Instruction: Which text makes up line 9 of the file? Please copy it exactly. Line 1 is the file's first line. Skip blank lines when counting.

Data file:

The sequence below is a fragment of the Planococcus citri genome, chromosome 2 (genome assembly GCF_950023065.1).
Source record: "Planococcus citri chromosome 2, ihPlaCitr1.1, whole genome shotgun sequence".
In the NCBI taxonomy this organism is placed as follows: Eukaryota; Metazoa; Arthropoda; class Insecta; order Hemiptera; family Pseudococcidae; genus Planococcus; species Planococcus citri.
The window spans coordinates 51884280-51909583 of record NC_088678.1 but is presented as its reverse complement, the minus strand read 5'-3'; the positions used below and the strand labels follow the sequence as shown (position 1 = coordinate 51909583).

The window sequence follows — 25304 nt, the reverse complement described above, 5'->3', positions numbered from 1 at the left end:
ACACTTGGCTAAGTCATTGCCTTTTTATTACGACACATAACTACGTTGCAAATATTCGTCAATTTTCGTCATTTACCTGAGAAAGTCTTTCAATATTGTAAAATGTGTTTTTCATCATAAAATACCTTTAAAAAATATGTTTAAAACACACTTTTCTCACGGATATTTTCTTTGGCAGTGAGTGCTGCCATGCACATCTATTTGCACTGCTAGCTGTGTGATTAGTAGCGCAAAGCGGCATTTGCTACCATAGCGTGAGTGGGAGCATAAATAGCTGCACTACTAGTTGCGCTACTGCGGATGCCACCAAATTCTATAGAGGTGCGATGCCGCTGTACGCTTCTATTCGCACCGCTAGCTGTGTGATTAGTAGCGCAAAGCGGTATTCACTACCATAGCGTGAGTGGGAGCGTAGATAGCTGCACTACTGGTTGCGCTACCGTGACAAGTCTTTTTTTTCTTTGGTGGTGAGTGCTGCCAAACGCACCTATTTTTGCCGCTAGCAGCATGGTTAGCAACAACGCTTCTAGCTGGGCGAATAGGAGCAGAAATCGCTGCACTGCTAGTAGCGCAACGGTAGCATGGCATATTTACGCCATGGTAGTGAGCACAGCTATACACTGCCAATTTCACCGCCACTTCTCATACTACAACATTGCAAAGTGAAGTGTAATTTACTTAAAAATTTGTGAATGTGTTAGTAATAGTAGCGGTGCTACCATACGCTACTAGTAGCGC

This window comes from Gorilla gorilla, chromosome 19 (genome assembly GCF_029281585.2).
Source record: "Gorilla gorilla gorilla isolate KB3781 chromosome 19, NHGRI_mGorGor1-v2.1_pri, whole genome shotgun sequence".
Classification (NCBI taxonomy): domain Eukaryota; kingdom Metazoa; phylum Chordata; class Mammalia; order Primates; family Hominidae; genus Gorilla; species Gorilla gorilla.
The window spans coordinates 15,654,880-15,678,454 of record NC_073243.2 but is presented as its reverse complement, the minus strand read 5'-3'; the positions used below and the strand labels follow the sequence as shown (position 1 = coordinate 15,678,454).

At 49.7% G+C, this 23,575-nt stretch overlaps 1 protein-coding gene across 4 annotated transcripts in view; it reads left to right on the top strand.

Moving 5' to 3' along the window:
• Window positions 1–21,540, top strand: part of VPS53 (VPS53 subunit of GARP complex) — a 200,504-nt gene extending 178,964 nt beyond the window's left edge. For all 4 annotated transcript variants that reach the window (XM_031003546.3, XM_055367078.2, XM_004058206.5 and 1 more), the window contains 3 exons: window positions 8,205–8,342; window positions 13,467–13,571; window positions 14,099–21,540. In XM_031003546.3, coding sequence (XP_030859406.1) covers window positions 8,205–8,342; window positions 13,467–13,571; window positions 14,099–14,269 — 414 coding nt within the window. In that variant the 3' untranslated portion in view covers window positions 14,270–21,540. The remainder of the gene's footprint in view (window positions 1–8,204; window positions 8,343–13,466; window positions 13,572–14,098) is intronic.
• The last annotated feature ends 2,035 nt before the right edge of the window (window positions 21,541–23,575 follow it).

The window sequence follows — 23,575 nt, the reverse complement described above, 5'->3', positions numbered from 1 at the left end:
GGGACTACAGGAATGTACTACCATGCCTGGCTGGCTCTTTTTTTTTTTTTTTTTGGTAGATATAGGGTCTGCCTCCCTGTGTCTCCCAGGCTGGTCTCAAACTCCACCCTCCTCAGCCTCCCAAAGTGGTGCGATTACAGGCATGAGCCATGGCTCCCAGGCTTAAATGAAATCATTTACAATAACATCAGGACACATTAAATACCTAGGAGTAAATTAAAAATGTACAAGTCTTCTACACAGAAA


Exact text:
Classification (NCBI taxonomy): domain Eukaryota; kingdom Metazoa; phylum Chordata; class Mammalia; order Primates; family Hominidae; genus Gorilla; species Gorilla gorilla.